By Dave Andrusko
The last months of Alfie Evans’ all-too-brief life were played out in the public domain. How could it have been otherwise when Tom Evans and Kate James were fighting the entire judicial and medical establishments in Great Britain to win what ought to have theirs by right: the ability to fly their very ill son to a hospital in Italy which had not given up on him.
But the family has announced that Alfie’s funeral will be private.
Posting on the Facebook of “Alfie’s Army,” his uncle Daniel Evans wrote yesterday,
“The funeral will be private due to family’s wishes, we ask that no one turns up unless you have been personally invited by Thomas and Kate as there’s a limited number of people who are allowed to attend, invitations are currently being sorted out for family and close friends.
“Thank you all for your support.”
The Liverpool Echo reported that the service will be Monday at an unconfirmed location and that “the Merseyside Police have confirmed they will be in attendance at the funeral to provide support for the family, but that the funeral and wake will not be open to the public.”
Those looking to pay their respects to Alfie “will be invited to line the streets outside Goodison Park,” the police said, according to Josh Parry.
Members of Alfie’s Army gathered near Alder Hey Children’s Hospital yesterday afternoon to release hundreds of balloons in memory of Alfie. “Blue and purple were adopted as the colours of Alfie’s Army,” The Liverpool Echo explained.
A steady stream of supporters visited Alder Hey throughout the day to lay flowers and offer their tributes to this brave little warrior.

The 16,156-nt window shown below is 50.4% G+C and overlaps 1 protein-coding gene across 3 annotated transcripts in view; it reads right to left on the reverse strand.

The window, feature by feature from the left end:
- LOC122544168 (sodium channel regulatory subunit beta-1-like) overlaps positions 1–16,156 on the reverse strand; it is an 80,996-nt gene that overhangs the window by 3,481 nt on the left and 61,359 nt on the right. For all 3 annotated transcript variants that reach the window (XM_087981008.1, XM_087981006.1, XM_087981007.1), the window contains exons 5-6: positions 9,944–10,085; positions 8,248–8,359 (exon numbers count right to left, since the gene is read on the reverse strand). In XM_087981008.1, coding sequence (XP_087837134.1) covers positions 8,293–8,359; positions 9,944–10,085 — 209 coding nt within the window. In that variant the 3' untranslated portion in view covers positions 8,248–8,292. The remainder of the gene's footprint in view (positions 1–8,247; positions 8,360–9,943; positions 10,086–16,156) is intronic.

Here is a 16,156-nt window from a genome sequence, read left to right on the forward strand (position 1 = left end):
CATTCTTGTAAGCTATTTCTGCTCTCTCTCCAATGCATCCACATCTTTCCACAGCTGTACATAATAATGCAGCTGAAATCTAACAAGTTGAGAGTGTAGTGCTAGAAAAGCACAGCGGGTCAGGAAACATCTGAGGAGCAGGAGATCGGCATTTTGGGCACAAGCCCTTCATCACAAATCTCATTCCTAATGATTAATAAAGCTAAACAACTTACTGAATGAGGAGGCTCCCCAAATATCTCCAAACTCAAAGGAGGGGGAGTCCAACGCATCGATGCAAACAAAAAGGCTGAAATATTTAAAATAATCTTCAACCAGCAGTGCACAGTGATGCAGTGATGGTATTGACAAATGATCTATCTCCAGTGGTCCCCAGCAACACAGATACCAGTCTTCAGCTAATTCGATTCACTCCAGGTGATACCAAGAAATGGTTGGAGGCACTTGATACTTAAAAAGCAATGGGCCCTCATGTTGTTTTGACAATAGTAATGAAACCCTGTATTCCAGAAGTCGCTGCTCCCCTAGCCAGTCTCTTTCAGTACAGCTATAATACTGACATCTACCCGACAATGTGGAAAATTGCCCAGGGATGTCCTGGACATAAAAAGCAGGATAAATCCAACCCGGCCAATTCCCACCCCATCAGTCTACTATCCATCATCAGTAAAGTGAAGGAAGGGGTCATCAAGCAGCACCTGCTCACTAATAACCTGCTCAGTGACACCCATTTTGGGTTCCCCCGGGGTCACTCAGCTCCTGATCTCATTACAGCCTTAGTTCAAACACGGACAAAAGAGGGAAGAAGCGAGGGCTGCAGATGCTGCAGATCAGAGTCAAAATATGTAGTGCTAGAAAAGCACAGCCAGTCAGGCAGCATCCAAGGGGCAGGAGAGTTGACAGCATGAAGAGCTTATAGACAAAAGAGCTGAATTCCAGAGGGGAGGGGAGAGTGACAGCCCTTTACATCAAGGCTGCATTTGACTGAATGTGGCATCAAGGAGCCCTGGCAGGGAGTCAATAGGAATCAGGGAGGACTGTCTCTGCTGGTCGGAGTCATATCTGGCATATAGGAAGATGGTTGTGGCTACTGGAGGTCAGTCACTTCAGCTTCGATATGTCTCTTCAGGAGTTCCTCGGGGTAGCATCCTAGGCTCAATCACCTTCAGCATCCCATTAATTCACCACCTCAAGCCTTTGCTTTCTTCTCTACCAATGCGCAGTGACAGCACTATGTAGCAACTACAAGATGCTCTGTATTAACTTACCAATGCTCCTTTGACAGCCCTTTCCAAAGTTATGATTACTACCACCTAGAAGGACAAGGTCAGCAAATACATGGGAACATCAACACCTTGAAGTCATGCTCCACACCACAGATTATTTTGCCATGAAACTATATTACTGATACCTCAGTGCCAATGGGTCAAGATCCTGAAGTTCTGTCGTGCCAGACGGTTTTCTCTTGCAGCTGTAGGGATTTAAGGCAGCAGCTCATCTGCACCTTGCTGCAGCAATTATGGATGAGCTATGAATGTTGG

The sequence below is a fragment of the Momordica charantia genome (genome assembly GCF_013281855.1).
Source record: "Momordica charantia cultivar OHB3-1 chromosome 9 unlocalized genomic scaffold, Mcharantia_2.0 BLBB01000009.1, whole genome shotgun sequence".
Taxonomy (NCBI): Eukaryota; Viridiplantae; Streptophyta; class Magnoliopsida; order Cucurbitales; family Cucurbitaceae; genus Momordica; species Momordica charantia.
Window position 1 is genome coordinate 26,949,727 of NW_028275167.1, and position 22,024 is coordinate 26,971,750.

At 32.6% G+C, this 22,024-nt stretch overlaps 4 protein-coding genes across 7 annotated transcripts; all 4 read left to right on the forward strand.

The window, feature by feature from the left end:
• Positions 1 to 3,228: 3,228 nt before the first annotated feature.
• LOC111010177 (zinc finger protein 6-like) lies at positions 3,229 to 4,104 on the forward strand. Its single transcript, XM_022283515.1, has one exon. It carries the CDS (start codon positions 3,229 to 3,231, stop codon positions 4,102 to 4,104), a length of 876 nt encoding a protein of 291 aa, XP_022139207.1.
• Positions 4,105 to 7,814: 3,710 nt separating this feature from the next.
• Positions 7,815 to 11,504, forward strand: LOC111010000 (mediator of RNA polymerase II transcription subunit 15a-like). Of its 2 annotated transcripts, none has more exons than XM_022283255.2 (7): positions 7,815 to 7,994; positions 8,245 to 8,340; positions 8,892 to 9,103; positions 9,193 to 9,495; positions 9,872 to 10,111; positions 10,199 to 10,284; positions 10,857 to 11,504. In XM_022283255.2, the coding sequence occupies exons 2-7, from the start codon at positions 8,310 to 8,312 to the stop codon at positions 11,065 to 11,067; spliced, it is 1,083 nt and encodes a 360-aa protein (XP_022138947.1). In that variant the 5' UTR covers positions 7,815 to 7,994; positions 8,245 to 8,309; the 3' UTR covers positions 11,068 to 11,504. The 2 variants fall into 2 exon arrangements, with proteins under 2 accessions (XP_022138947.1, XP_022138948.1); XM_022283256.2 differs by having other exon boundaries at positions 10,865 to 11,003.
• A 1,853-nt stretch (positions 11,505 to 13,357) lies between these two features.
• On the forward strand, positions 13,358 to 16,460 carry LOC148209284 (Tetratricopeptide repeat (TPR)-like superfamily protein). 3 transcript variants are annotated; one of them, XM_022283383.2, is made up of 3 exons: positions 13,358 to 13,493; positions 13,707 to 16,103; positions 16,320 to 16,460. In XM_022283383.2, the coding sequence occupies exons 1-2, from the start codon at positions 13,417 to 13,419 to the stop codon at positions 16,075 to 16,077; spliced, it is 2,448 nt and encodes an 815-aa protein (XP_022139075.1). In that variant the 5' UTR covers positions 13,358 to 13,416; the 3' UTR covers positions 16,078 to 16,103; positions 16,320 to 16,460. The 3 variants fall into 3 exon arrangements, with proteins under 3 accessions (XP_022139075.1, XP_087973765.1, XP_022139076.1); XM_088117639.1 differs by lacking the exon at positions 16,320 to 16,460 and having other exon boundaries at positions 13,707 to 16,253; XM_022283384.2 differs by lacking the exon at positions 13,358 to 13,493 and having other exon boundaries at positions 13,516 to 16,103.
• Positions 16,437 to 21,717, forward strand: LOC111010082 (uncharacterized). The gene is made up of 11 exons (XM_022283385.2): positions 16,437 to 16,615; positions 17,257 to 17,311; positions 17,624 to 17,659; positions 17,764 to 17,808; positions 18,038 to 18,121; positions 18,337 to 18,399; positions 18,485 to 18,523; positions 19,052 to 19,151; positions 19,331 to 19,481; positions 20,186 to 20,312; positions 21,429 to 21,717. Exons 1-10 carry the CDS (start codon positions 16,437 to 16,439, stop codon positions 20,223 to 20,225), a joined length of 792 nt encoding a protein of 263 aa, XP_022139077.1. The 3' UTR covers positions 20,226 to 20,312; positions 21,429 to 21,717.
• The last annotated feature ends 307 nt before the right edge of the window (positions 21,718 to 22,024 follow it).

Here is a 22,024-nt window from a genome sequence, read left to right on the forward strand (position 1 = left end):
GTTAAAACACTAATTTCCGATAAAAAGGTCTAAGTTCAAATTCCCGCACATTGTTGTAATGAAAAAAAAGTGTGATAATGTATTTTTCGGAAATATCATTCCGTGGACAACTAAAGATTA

Alfie Evans died five days after the Alder Hey Children’s Hospital—backed up by the trial judge, the Court of Appeal , and the Supreme Court—disconnected his ventilator. The elite in Great Britain all concluded Alfie Evans was “better off dead.” Of course, they were too adroit to put it that baldly.
Rather, they said coyly, maintaining Alfie on his ventilator [removal which virtual guaranteed he would die] was not in his “best interest.” Mr. Justice Hayden, the trial judge, went so far as to announce that if they did not take Alfie off his ventilator, it could compromise his “future dignity.”
His parents’ wishes counted for absolutely nothing. They could not even persuade the hospital to allow Alfie to die at home.
But as the rally yesterday powerful illustrated, the death of this little one won’t just “go away.”
A crowd gathered around a tree under a banner carrying this message: “Alfie Evans: the boy who brought the world together.”